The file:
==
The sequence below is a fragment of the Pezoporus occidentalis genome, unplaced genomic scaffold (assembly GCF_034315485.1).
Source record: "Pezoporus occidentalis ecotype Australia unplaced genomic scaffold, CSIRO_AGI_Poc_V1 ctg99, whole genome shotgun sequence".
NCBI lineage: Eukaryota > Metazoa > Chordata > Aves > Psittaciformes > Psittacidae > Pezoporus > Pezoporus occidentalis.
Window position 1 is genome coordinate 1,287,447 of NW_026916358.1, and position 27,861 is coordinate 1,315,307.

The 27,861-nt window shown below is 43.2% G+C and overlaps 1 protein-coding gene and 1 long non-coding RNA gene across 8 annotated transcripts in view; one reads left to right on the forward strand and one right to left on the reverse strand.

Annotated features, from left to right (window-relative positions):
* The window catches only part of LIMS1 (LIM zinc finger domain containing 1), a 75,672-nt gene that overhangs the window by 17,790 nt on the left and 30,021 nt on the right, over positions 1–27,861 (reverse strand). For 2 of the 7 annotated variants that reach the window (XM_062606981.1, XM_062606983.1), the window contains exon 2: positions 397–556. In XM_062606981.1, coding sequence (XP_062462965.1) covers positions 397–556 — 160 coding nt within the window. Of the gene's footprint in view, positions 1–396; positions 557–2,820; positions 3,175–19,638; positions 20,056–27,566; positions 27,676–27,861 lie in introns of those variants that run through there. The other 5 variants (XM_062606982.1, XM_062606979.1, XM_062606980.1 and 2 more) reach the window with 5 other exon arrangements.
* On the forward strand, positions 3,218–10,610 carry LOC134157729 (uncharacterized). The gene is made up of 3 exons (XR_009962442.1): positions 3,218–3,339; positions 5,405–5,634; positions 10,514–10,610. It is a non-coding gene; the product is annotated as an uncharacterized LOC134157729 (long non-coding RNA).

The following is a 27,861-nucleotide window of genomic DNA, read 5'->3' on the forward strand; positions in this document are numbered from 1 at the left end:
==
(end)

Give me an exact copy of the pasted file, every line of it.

The sequence below is a fragment of the Pezoporus occidentalis genome, unplaced genomic scaffold (assembly GCF_034315485.1).
Source record: "Pezoporus occidentalis ecotype Australia unplaced genomic scaffold, CSIRO_AGI_Poc_V1 ctg99, whole genome shotgun sequence".
NCBI lineage: Eukaryota > Metazoa > Chordata > Aves > Psittaciformes > Psittacidae > Pezoporus > Pezoporus occidentalis.
Window position 1 is genome coordinate 1,287,447 of NW_026916358.1, and position 27,861 is coordinate 1,315,307.

The 27,861-nt window shown below is 43.2% G+C and overlaps 1 protein-coding gene and 1 long non-coding RNA gene across 8 annotated transcripts in view; one reads left to right on the forward strand and one right to left on the reverse strand.

Annotated features, from left to right (window-relative positions):
* The window catches only part of LIMS1 (LIM zinc finger domain containing 1), a 75,672-nt gene that overhangs the window by 17,790 nt on the left and 30,021 nt on the right, over positions 1–27,861 (reverse strand). For 2 of the 7 annotated variants that reach the window (XM_062606981.1, XM_062606983.1), the window contains exon 2: positions 397–556. In XM_062606981.1, coding sequence (XP_062462965.1) covers positions 397–556 — 160 coding nt within the window. Of the gene's footprint in view, positions 1–396; positions 557–2,820; positions 3,175–19,638; positions 20,056–27,566; positions 27,676–27,861 lie in introns of those variants that run through there. The other 5 variants (XM_062606982.1, XM_062606979.1, XM_062606980.1 and 2 more) reach the window with 5 other exon arrangements.
* On the forward strand, positions 3,218–10,610 carry LOC134157729 (uncharacterized). The gene is made up of 3 exons (XR_009962442.1): positions 3,218–3,339; positions 5,405–5,634; positions 10,514–10,610. It is a non-coding gene; the product is annotated as an uncharacterized LOC134157729 (long non-coding RNA).

The following is a 27,861-nucleotide window of genomic DNA, read 5'->3' on the forward strand; positions in this document are numbered from 1 at the left end: